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Finding a Place to Lay Your Head in Spain

There’s nothing like a vacation to relax your soul and renew your outlook on life. Particularly if you’re visiting a foreign country, like Spain, where there are many historical and cultural sights and gorgeous beaches to lounge on.

As exciting as the actual vacation can be, the time leading up to it is often hectic and confusing as you make your travel plans. One of the most difficult tasks in planning a vacation in Spain, particularly if you don’t speak the language, is finding hotel accommodations that suit your needs and your budget.

Fortunately, Spain has a great number of great places to lay your head, and you can spend as much or as little as you like per night. Of course, what you spend also depends on what you must have to spend your vacation comfortably and where you plan to stay. If you plan to stay in one of the larger cities, like Barcelona, you can expect to pay a higher price for your hotel room than if you stay in one of the smaller cities.

One trick to getting the lowest possible rates for your accommodations in Spain is to actually not make reservations until you get to Spain. Try to arrive at your actual destination as early in the day as possible, and then take a bit of time to check out options other than hotels, such as hostels or hostales, where you can often get a nice, comfortable room at very little cost.

In Spain, there are a few different options for holiday accommodations, such as:

Hotels: Hotels in Spain are pretty much the same as they are in other countries. Most have private bathrooms, safety features, and air conditioning. They generally accept payment by credit card and can be booked ahead of time from your home or travel agency. As an added benefit, you’re very likely to find English-speaking staff to assist you.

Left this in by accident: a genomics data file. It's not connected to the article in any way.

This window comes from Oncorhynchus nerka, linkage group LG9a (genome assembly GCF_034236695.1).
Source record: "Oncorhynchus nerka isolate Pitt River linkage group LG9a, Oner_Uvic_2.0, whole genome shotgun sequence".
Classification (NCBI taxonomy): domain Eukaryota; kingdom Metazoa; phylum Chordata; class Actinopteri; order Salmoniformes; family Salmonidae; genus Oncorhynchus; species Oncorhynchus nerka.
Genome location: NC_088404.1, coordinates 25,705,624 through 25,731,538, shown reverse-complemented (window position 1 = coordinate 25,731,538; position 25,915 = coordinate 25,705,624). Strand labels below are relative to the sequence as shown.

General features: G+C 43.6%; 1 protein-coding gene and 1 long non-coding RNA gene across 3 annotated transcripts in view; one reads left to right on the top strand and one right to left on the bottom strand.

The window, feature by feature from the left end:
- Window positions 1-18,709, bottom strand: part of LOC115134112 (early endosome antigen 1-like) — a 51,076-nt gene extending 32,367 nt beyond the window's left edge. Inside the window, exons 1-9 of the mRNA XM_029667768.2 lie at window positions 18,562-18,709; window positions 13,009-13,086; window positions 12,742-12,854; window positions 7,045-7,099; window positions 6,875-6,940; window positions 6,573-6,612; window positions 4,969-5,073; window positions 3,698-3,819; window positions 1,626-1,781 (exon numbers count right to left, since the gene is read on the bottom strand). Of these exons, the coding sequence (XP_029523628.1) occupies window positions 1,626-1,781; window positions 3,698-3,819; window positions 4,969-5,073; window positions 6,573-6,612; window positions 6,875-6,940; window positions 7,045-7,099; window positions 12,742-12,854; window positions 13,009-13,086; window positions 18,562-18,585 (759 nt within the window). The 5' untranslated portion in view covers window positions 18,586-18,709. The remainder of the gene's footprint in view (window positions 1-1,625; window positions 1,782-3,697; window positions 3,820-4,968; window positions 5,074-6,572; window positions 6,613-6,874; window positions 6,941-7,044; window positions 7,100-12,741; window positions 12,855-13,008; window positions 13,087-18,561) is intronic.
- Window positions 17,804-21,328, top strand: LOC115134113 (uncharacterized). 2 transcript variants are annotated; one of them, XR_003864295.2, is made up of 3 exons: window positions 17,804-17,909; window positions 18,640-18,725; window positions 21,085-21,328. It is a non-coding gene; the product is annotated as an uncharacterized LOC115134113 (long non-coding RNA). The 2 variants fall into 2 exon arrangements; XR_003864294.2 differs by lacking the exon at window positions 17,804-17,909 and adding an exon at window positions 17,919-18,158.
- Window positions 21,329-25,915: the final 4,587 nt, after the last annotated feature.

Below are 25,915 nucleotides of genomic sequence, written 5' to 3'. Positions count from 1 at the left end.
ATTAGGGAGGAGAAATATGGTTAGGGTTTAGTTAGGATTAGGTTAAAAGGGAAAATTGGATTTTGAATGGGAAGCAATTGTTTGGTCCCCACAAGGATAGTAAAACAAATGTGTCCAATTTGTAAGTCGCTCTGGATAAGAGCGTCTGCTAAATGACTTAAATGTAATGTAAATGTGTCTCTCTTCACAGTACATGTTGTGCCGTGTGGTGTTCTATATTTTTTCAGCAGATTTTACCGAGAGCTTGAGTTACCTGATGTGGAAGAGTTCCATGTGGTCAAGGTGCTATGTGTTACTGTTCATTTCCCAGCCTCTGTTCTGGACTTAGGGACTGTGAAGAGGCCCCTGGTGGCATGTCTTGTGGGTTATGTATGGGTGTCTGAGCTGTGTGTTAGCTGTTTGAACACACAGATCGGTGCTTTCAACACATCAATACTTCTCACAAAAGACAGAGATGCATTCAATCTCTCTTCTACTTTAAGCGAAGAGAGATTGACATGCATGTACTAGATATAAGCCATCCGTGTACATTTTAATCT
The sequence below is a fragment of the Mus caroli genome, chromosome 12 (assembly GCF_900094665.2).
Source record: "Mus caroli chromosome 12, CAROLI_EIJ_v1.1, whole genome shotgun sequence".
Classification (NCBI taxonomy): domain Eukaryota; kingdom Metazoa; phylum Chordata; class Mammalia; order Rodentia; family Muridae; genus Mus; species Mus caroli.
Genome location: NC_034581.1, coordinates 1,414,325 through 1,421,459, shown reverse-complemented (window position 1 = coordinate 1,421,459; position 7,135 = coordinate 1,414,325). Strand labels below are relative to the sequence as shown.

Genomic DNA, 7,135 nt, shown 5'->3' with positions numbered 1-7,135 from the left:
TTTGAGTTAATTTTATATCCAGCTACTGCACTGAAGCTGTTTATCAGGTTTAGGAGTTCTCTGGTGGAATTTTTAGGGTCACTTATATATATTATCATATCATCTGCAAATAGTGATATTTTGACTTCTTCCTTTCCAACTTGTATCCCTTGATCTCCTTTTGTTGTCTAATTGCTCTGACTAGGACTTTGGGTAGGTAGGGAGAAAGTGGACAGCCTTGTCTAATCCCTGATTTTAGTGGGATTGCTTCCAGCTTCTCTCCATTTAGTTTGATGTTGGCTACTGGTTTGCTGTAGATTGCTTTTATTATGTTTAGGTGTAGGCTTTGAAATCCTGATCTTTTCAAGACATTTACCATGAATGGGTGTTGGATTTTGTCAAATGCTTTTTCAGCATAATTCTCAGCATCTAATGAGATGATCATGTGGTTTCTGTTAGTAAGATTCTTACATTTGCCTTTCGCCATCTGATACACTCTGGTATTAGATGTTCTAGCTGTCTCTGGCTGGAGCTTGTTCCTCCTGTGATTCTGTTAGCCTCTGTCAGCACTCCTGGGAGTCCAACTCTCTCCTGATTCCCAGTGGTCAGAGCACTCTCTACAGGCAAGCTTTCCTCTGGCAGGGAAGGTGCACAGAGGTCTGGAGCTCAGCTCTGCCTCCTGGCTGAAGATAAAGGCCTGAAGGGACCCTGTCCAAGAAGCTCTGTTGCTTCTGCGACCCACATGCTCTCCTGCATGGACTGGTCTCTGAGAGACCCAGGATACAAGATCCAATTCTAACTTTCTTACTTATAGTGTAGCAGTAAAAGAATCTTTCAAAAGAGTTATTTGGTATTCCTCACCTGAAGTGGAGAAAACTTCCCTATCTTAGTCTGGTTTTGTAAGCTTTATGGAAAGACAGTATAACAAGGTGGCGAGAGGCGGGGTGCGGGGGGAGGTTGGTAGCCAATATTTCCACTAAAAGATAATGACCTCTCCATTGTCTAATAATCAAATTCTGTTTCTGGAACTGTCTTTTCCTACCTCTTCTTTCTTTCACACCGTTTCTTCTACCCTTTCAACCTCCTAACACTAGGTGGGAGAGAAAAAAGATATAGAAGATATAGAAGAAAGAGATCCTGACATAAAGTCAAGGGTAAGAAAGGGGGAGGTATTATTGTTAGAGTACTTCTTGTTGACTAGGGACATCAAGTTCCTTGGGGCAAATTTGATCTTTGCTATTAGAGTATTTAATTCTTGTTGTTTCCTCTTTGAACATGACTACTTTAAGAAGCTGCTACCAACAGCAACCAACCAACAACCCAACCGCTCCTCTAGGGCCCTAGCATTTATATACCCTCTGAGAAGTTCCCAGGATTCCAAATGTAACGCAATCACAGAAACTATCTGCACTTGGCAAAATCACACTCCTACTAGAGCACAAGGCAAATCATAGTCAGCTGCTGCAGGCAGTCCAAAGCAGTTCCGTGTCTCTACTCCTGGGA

Hostels or Hostales: Hostels are often known as youth hostels. However, they are also open to families. These are less expensive than hotels, though they may not have some of the luxuries. Many of them have very nice rooms and often have staff members who speak English. Some have private bathroom you may have to supply your own towels and washcloths, though.

Pensiones: These are basically rooms for rent. They’re very basic and may not be as nice as the accommodations of a hostel or hotel. The rooms are sometimes quite small, don’t have air conditioning, and guests usually have to share a bathroom. Most don’t accept credit card payments and may not have English-speaking staff.

Holiday Apartments: There are plenty of apartments available to travellers in Spain. These are, as they sound, full apartments including bedrooms, sitting areas, kitchens, and bathrooms. They’re an excellent option for long vacations or for families who prefer to keep their children all under one roof rather than in several separate hotel rooms.

When planning a trip to Spain, it’s best to reserve hotels ahead of time since it can be difficult to find accommodations during some months of the year. This is especially true if you’re travelling to places such as Barcelona or Madrid where it can be difficult to get a hotel room in the summer even well in advance.

If you plan to stay in a hostel, you may wish to wait until you get there to choose your accommodations. Because the quality of hostels and the amenities they offer varies widely, it’s best if you check out the room before you reserve it. This does, of course, run some risk of not finding a place at all or having to settle for something less luxurious than you might otherwise stay in.

In the end, where you choose to stay in Spain really depends on what you’d like to spend and what kind of luxuries you’re used to having and it may just depend on how adventurous you are, too!